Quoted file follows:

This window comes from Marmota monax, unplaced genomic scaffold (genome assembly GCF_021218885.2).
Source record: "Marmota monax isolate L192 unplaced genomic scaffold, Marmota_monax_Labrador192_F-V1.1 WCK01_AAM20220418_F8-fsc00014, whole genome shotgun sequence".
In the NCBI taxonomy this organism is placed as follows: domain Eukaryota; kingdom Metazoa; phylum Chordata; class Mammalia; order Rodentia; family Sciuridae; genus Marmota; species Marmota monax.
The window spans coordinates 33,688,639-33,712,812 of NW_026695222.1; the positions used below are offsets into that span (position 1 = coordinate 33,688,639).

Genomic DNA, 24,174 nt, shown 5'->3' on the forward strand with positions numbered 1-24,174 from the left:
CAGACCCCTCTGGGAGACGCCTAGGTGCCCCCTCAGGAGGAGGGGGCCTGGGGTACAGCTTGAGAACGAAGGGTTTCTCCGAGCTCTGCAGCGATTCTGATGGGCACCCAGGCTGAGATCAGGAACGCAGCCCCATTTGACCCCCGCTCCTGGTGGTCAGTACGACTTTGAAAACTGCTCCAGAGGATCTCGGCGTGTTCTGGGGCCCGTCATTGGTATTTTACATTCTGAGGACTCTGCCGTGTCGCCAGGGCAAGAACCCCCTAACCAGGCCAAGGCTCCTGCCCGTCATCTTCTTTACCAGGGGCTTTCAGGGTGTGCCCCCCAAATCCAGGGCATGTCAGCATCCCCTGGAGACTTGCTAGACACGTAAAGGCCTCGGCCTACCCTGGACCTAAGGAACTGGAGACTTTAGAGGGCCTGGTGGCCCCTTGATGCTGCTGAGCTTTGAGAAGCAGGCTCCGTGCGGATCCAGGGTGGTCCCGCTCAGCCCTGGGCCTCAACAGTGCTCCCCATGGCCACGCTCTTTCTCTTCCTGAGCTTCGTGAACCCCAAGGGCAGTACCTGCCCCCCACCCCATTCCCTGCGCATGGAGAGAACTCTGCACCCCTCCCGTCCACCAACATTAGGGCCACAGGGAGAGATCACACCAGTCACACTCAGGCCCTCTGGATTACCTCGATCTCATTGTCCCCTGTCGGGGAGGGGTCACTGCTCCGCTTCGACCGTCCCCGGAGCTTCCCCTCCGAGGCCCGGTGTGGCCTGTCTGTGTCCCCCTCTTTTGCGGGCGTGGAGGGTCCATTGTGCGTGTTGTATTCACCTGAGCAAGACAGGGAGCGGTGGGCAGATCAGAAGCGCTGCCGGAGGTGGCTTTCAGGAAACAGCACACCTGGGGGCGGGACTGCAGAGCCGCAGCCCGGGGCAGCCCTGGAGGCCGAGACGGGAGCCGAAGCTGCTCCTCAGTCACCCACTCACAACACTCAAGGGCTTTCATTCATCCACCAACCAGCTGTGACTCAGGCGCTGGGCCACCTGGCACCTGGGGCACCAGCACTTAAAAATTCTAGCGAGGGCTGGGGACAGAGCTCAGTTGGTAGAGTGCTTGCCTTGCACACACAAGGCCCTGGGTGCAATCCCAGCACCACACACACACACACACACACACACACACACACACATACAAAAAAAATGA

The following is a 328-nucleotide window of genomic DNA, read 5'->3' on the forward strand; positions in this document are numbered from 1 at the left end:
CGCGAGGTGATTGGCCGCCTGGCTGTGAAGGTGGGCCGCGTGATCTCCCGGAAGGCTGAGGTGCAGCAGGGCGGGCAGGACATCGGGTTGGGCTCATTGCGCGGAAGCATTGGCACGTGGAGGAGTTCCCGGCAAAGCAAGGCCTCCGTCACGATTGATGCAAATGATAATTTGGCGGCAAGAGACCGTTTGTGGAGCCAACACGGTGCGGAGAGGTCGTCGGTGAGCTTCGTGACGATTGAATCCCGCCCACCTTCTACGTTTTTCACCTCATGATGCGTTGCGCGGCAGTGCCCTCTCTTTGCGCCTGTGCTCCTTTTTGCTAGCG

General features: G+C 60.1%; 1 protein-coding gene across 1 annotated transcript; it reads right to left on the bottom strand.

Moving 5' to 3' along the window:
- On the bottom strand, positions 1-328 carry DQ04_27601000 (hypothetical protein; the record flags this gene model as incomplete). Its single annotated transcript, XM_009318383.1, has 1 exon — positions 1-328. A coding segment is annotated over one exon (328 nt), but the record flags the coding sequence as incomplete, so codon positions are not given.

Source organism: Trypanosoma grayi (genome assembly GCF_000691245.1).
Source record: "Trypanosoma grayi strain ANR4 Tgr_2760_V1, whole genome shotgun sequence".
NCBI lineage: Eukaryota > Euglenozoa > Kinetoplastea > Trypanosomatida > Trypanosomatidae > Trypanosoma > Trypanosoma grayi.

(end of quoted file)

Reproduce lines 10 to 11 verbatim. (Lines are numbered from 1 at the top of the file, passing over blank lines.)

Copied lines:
Moving 5' to 3' along the window:
- On the bottom strand, positions 1-328 carry DQ04_27601000 (hypothetical protein; the record flags this gene model as incomplete). Its single annotated transcript, XM_009318383.1, has 1 exon — positions 1-328. A coding segment is annotated over one exon (328 nt), but the record flags the coding sequence as incomplete, so codon positions are not given.